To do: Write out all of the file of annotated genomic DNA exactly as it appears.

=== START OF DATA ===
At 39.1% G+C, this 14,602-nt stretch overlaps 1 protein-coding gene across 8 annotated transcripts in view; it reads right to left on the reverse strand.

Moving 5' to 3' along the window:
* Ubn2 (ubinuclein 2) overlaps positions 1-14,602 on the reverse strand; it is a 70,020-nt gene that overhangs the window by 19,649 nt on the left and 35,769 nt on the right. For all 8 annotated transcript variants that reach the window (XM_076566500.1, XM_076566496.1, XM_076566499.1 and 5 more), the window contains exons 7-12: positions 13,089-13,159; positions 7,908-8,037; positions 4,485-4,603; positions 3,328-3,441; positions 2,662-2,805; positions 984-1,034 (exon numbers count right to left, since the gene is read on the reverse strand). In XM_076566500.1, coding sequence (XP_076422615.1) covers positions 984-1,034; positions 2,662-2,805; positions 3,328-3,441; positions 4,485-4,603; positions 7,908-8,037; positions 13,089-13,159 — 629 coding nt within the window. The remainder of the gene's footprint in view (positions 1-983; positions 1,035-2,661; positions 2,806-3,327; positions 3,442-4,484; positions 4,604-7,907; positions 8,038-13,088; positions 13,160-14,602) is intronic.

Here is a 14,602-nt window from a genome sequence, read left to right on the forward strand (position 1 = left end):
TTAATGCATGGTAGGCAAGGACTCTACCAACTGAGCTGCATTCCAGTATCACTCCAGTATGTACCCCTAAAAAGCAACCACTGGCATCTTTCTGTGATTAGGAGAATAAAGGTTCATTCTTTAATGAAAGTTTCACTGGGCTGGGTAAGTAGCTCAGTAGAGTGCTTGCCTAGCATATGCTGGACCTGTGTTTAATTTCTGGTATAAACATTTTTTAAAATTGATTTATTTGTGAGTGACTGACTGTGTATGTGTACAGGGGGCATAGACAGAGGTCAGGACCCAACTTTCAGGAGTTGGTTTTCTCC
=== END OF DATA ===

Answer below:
At 39.1% G+C, this 14,602-nt stretch overlaps 1 protein-coding gene across 8 annotated transcripts in view; it reads right to left on the reverse strand.

Moving 5' to 3' along the window:
* Ubn2 (ubinuclein 2) overlaps positions 1-14,602 on the reverse strand; it is a 70,020-nt gene that overhangs the window by 19,649 nt on the left and 35,769 nt on the right. For all 8 annotated transcript variants that reach the window (XM_076566500.1, XM_076566496.1, XM_076566499.1 and 5 more), the window contains exons 7-12: positions 13,089-13,159; positions 7,908-8,037; positions 4,485-4,603; positions 3,328-3,441; positions 2,662-2,805; positions 984-1,034 (exon numbers count right to left, since the gene is read on the reverse strand). In XM_076566500.1, coding sequence (XP_076422615.1) covers positions 984-1,034; positions 2,662-2,805; positions 3,328-3,441; positions 4,485-4,603; positions 7,908-8,037; positions 13,089-13,159 — 629 coding nt within the window. The remainder of the gene's footprint in view (positions 1-983; positions 1,035-2,661; positions 2,806-3,327; positions 3,442-4,484; positions 4,604-7,907; positions 8,038-13,088; positions 13,160-14,602) is intronic.

Here is a 14,602-nt window from a genome sequence, read left to right on the forward strand (position 1 = left end):
TTAATGCATGGTAGGCAAGGACTCTACCAACTGAGCTGCATTCCAGTATCACTCCAGTATGTACCCCTAAAAAGCAACCACTGGCATCTTTCTGTGATTAGGAGAATAAAGGTTCATTCTTTAATGAAAGTTTCACTGGGCTGGGTAAGTAGCTCAGTAGAGTGCTTGCCTAGCATATGCTGGACCTGTGTTTAATTTCTGGTATAAACATTTTTTAAAATTGATTTATTTGTGAGTGACTGACTGTGTATGTGTACAGGGGGCATAGACAGAGGTCAGGACCCAACTTTCAGGAGTTGGTTTTCTCC